was a bad one. He meant to say that
many of them were bad. "Which is bad"
asked Powell. "Why Pierce, and others,
said Davis. "Ah 1 1 will tell you fellow-
n;.-Tn." said Powell, "whv the Whigs
after his return home, by his neighbors and
friends; and in response to a sentiment in
honor of him, he denounced Tom Corwin
of Ohio, because he had, in his high place
in the Senate of the United states, at the
verv time thatSanta Anna was po'iriiie his
legions down upon the brave eld Geni Tay
lor and his heroio band this Tom Corwin
invoked, the vengtanct'et Heayeh upon
our cause, and hoped lt Mexicans would
grid our' toldiert vntA Kooav haa ana
tbir tk brave
1 NO. 63-3 ;
iSn Ordinance to provide for the Improve'-.
mcni oj certain iireeis, namta in .tfgjn- -ance
JVb. 69. -' -V-' i Z"V'-
Be it ordaiqe'd by the Board of Trustees of
the town of Louisiana, as follows ;
. Sec. 1. " The chairman of 'the ' board of
trustees is hereby authorized to contract
with Urson need, for the improvement of
Georgia and South- Caroline7stretts, at the
price and on the terms stated ii bis bids sub-
mitted to the board on the 28th day -of hn ;
1848, with the power and authority to "make
such alterations in said bids as may be ap
proved by the board. . , Such eonttaet to be .
submitted to, and subject to the approval of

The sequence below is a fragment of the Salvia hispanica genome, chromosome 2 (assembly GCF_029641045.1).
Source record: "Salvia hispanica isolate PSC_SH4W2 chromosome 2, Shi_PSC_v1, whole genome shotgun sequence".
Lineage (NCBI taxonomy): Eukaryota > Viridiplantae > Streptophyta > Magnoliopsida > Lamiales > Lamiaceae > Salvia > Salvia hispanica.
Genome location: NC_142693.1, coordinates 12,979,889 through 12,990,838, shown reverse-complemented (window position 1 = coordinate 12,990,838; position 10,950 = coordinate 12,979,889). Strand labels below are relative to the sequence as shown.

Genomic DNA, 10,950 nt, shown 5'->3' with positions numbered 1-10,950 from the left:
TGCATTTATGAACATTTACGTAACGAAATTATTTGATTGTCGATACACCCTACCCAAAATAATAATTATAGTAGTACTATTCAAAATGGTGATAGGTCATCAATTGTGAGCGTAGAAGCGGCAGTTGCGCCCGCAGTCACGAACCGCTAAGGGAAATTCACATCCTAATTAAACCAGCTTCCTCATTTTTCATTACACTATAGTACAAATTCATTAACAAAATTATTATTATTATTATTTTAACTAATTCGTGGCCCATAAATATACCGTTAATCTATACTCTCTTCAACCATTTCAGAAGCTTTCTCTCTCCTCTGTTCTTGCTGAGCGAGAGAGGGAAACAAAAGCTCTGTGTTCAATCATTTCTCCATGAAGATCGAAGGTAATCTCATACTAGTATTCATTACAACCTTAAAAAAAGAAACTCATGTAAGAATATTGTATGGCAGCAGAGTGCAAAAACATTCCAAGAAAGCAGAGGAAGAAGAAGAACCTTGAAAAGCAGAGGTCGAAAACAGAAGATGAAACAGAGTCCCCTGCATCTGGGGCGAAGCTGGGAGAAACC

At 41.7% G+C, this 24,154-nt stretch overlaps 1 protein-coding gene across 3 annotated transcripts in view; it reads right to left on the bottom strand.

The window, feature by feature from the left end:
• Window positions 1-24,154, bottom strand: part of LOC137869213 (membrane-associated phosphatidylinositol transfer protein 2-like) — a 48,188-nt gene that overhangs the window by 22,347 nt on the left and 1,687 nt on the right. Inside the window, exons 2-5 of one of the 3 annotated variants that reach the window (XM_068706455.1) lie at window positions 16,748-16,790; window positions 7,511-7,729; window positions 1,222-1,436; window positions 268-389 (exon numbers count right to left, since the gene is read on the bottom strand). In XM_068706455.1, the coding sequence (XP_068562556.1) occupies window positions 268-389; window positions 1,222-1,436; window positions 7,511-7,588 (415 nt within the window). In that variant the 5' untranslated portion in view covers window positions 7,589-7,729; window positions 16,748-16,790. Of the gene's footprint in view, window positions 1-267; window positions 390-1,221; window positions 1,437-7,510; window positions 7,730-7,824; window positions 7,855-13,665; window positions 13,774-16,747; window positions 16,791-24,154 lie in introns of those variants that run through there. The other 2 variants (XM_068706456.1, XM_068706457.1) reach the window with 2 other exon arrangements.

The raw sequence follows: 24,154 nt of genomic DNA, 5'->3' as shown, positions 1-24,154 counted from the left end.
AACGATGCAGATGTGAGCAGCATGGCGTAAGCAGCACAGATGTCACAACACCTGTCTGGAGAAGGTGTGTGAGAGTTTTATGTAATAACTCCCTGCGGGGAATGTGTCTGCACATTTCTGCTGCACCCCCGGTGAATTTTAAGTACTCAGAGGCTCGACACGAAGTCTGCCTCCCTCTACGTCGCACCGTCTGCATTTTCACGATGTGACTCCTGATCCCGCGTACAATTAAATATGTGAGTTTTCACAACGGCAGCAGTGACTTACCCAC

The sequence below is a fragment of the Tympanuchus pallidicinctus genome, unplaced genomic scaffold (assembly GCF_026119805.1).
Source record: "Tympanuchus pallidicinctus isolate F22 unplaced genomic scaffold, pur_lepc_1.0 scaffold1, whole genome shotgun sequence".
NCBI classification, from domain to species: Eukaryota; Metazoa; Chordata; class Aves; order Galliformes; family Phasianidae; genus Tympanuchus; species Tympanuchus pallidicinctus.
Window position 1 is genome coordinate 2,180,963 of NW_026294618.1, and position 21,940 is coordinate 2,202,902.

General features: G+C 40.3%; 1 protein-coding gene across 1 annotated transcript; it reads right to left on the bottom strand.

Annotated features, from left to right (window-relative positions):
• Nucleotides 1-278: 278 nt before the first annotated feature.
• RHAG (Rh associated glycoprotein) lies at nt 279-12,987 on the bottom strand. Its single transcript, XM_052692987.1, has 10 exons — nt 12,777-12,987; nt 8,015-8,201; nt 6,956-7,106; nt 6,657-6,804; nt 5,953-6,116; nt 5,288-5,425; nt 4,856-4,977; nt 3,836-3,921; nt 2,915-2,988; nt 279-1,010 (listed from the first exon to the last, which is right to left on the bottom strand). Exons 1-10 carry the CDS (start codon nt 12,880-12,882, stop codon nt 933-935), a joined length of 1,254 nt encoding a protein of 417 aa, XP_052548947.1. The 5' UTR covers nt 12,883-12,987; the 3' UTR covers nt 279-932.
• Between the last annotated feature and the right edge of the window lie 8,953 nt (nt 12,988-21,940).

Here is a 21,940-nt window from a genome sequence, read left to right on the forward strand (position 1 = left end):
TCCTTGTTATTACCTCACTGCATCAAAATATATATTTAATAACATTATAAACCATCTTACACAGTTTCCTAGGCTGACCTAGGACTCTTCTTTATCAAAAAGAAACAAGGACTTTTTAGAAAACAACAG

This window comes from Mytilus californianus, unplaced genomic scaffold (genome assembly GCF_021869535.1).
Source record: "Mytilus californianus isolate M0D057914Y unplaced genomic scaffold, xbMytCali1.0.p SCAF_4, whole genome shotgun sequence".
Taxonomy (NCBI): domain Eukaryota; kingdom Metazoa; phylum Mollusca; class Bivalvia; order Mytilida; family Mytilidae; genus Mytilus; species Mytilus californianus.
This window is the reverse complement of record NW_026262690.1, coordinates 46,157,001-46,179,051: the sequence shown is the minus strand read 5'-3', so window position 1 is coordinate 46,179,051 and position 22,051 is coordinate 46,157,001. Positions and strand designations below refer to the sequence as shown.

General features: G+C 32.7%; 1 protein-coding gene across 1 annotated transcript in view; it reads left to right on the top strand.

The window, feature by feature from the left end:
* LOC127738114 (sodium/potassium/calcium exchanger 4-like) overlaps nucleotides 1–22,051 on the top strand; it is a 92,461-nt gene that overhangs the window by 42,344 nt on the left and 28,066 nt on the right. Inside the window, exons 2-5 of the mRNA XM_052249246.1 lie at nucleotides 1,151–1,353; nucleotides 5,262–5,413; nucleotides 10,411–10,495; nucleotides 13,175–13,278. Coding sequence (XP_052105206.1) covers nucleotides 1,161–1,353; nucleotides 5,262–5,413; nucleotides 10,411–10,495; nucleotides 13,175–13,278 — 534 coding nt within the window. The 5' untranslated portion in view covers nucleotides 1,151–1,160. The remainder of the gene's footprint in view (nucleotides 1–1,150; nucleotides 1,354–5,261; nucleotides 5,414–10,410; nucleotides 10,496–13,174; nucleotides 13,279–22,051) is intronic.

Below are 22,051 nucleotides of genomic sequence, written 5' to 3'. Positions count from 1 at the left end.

the board in the manner prescribed., by or- .
dinance No. 69. : - . . ;.. ";.
Sec. 2. The chairman of 'the board' it '
authorised to contract for the making tit :;
two drain to conduct, the- water from. tbei-
m eutb'of SontS CaroUa'trl, eirtb bs?:
terms he can obtain, provided; the coat of
the same shall not exceed sixty-six dollars
and provided further, that no' warrant shall
ba drawn on the treasury for the same pre-
vious to the first day of Januaiy next. And
if there shall not then be funds in the tree-
sury to pay the same interest shall be al
lowed on the same at six per cent, per an
num from the completion-of the work till
the same s paid, and said warrant shall .
moreover o receivable tor taxes or aues
payable to the town for any such tales or
dues coming due after the said - 1st day of
sec- 3. ' The street overseer is hereby
required, a soon as practicable after com-,:'
pleting the grading , required, on. Water
street, to proceed to grade and finish ac- ','
cording to the plan required by section Snd
of ordinance No. 56, for finishing Georgia
and South Carolina streets, so much of Main'
or Second street as lies between Georgia
and Sooth Carolina streets, except that the
gravelling of the drains shall be omitted uo-, .
less otherwisedirected by the Board. And; :
provided . also, that the cost of the same
shall not exceed ten dollars. ' "'
Sec 4. The street overseer is further re
quired, so soon as practicable, after com
pleting the work required in section 3d to